|Intl. Notebook||Nov 24 2010|
Polish-born actress Ingrid Pitt as a child survived a Nazi concentration camp to star as an adult in a score of films, including several horror movies produced during the early 1970s by Hammer Studios. Some of those titles are The House that Dripped Blood, The Wicker Man, Countess Dracula and The Vampire Lovers, and her portrayals made her a favorite among fans of macabre cinema. Pitt died this morning in a London hospital aged 73.
|Vintage Pulp||Oct 11 2009|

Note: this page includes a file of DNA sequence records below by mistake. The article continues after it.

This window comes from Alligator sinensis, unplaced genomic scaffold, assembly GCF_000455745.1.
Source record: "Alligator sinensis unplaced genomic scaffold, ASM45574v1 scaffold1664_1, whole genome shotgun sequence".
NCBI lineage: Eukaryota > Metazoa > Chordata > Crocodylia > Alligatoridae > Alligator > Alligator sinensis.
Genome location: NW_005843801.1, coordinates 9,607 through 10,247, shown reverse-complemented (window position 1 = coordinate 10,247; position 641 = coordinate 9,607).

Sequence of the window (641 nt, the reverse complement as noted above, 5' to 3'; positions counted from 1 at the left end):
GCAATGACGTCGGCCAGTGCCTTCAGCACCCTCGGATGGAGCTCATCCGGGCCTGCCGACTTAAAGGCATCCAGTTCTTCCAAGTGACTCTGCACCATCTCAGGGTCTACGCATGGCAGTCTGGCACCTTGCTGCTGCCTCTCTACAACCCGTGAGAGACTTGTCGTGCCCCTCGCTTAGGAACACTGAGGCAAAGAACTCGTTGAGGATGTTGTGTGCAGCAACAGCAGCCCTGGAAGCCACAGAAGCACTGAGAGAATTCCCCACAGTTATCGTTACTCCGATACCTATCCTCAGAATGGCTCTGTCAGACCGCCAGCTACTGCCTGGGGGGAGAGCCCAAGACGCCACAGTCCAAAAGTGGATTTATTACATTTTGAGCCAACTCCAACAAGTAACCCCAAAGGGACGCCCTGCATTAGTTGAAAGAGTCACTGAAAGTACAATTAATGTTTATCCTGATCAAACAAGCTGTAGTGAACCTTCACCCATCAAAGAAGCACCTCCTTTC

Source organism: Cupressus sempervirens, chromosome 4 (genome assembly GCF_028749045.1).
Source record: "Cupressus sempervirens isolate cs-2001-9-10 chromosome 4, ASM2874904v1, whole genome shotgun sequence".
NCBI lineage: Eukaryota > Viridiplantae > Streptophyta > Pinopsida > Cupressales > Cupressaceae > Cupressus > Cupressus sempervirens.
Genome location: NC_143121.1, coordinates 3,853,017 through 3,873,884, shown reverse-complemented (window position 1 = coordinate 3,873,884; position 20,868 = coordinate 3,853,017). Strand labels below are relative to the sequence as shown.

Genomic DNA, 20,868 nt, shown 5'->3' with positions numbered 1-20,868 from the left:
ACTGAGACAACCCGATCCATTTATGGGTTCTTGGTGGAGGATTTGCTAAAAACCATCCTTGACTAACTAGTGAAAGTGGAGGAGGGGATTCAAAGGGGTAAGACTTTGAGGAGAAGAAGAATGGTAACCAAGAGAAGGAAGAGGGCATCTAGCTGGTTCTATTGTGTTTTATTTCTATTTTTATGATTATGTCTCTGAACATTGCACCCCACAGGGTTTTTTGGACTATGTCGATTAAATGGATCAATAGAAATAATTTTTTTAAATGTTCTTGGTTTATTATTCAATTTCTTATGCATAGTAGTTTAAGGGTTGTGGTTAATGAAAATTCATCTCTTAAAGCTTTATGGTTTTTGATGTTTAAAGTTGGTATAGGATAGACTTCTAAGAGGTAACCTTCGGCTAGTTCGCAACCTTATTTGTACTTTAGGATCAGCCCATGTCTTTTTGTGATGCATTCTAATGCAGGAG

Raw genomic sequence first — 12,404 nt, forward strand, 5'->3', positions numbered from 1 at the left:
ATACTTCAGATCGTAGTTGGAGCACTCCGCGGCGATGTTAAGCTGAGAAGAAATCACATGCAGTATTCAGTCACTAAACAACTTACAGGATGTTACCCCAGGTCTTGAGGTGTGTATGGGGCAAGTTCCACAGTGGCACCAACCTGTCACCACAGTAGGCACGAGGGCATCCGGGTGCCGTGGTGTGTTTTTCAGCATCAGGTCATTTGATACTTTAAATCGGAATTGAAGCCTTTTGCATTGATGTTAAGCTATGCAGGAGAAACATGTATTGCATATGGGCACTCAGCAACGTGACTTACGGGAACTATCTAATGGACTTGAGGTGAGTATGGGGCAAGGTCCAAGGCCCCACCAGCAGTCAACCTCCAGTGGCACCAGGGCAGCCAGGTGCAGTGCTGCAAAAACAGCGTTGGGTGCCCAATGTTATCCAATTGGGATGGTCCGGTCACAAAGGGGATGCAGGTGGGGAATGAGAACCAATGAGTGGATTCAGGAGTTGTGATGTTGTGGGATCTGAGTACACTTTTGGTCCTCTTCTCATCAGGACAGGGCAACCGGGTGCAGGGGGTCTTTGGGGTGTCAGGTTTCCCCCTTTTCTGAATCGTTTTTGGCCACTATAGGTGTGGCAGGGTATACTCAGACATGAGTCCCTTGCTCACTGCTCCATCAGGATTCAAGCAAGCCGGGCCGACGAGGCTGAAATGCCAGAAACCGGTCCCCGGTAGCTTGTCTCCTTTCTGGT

You’d think a film entitled Countess Dracula is a vampire movie, but it isn’t—at least not in the traditional sense. Rather it’s about real-life figure Erzebet Bathory, a noblewoman who killed three-hundred virgins in medieval Hungary and bathed in their blood to reverse the effects of aging. The Countess is portrayed by Ingrid Pitt, who does what any post-menopausal woman would do when made young again—gets laid. Actually, since this is the Middle Ages she has to get wooed first, which involves constantly performing the ritual in order to play the role of an available young woman. But these rituals from dusty old books always have side effects. Some are relatively benign—dizziness, headaches, erections lasting more than four hours—while others are more serious. In this case the problem is each period of youthfulness granted is shorter and the Countess’s aged visage, when it returns, is ever more witchlike and hideous. Nevertheless, the supply of nubile village virgins lasts long enough for the Countess to marry the man of her dreams. But then comes the wedding night, when the new husband is bitterly disappointed, and completely taken aback by his bride’s total change in attitude and appearance—and this is all before the spell even wears off. Badabing. Seriously, though, this is Hammer Studios horror and we recommend the film for that reason alone. It isn’t Hammer’s best, but it’s still got that ineffable British style. Countess Dracula premiered in the U.S. today in 1971.